University of Chicago professor, John T. Cacioppo, author of Loneliness, believes it's a subjective sense of loneliness--not lack of objective social support--that uniquely predicts whether a person's psychological state negatively affects her physiological health. People who feel they are lonely exhibit depressive symptoms, chronic health conditions , and elevated blood pressure.

Each person has a unique need for connectedness and each person's expectations fall in line with that level of need. The needed level of need can not be wrong. Each is just different and this difference can cause relationships with great potential to sour. To remain happy in a relationship with a person whose connectedness needs differ from yours, your expectations must be adjusted to better fit that relationship. Negotiations must begin and a place where each person feels loved and connected needs to be found. That is why Love Is Work.

Love has to be work, because each person's need for connection is unique. Soul mates exist, but someone exactly like you, does not and never, ever will.

Thursday, March 12, 2009

Music On My Mind

Are you good at tuning into the smallest nuances of human speech and its emotional variations? It could be because you started piano lessons at age seven. Neuroscientist Nina Kraus believes musical experience not only sharpens your hearing for music but also alerts you to emotions expressed in speech, such as anger or sadness. The more time (both daily and across the years) a musician has practiced the more obvious the effect. This has hopeful implications for the treatment of mental disorders related to decreased emotional connectivity, such as autism. Maybe we will soon see music lessons especially tailored for autistic children.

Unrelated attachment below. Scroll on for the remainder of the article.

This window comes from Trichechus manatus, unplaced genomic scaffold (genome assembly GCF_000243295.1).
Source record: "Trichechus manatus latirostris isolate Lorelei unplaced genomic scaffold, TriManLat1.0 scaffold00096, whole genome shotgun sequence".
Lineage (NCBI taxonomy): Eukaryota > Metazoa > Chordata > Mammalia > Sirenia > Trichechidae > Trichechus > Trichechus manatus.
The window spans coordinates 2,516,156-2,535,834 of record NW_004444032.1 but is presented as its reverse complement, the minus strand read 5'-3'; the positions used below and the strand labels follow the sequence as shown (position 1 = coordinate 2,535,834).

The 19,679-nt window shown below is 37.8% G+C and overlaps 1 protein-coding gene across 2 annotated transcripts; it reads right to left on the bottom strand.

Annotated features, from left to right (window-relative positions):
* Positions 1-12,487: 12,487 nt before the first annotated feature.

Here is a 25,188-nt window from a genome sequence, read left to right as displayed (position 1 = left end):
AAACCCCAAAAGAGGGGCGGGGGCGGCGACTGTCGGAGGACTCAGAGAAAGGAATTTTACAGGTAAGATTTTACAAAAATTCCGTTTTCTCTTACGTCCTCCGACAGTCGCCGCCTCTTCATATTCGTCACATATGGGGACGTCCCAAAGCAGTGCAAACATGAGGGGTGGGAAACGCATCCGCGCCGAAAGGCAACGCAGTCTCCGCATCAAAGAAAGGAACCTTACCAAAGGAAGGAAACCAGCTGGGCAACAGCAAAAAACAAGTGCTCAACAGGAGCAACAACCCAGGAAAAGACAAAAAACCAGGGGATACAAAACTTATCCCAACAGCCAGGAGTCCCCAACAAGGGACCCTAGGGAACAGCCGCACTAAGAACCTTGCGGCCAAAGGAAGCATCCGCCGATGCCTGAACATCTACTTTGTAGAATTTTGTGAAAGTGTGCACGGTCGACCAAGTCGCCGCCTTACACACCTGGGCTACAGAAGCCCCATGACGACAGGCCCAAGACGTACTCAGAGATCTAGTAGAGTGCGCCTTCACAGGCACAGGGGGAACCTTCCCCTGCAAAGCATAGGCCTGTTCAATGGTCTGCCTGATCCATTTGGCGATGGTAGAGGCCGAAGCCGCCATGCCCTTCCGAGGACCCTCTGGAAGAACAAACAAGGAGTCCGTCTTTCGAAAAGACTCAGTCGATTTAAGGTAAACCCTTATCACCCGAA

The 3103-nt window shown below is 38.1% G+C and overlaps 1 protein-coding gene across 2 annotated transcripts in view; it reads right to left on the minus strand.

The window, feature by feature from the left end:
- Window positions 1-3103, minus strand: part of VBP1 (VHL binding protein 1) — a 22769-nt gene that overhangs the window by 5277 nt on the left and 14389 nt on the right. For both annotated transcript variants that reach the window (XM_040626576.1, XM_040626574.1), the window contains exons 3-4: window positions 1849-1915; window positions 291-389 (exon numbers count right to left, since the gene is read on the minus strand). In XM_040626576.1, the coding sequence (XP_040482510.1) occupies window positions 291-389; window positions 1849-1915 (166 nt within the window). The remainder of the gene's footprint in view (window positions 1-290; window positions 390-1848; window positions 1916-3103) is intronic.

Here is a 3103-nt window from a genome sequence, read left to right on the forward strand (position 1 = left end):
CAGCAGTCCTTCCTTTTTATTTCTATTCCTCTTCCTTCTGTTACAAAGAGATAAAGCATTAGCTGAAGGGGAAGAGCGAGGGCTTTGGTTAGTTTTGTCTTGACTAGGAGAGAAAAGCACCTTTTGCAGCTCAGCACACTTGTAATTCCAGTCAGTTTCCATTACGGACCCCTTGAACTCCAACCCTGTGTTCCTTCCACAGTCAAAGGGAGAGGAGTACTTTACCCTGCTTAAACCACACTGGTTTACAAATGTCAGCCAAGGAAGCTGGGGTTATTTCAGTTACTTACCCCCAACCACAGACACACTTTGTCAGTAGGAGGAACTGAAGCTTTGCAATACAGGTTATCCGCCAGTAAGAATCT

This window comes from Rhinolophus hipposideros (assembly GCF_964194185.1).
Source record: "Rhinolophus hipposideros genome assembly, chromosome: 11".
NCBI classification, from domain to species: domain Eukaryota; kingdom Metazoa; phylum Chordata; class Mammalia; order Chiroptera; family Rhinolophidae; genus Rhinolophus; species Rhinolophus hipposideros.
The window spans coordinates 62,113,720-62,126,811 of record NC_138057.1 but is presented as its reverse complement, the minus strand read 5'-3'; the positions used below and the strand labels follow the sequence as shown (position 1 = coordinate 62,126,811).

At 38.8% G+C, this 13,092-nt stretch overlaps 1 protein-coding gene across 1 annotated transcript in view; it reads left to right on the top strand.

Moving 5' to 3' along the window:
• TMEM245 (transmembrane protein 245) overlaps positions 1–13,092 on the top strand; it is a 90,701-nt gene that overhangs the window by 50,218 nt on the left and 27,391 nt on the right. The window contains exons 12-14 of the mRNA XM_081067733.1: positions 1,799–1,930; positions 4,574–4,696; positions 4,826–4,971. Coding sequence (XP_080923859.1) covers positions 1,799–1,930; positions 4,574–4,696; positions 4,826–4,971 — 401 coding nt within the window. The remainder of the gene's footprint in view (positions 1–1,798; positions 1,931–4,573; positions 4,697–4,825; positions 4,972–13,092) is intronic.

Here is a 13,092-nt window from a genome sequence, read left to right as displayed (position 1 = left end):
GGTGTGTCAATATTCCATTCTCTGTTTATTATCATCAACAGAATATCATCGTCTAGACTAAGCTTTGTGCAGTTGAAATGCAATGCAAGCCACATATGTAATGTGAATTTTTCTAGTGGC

In Venezuela, musician Jose Abreu tailors music education to improve the lives of 300,000 poor children, one lesson at a time. Children admitted to his program sign up to practice an orchestral instrument every day they eat, for many hours. They learn classical music from expert musicians and each other. Eventually they join the Venezuelan Youth Orchestra, travel the world and gain a discipline that will forever lift them from poverty. The current conductor of the
Los Angeles Philharmonic, Gustavo Dudamel, is a graduate of Abreu's program.
You don't have to be mentally disabled or living in the poorest neighborhood of Caracas to benefit from the practice of music. Yet it is rare for non-musically trained adults to seriously take up the discipline of music. We somehow find time to hit the gym and even finish a New York Times crossword puzzle now and then.
Could it be our society is so focused on expertise and competence, that it is difficult for adults to start something, they will be terrible at for a few years, from scratch?

Friday, March 6, 2009

More Knowledge Please

There is probably no limit to what science can do in the way of increasing positive excellence.
So far, it has been physical science that has had the most effect upon our lives, but in the future physiology and psychology are likely to be far more potent.
-Bertrand Russell (1960), British Philosopher

The most difficult human endeavor is self-control.
As a conscious being, you are aware of your body, but the organ in which consciousness occurs, the brain, is not aware of itself. That is why neuroscientists study the brain at work, psychologists experiment to understand behavior and analysts dissect motives. We so want to understand ourselves because deep down we know, with understanding comes freedom and with freedom, the possibilities are infinite.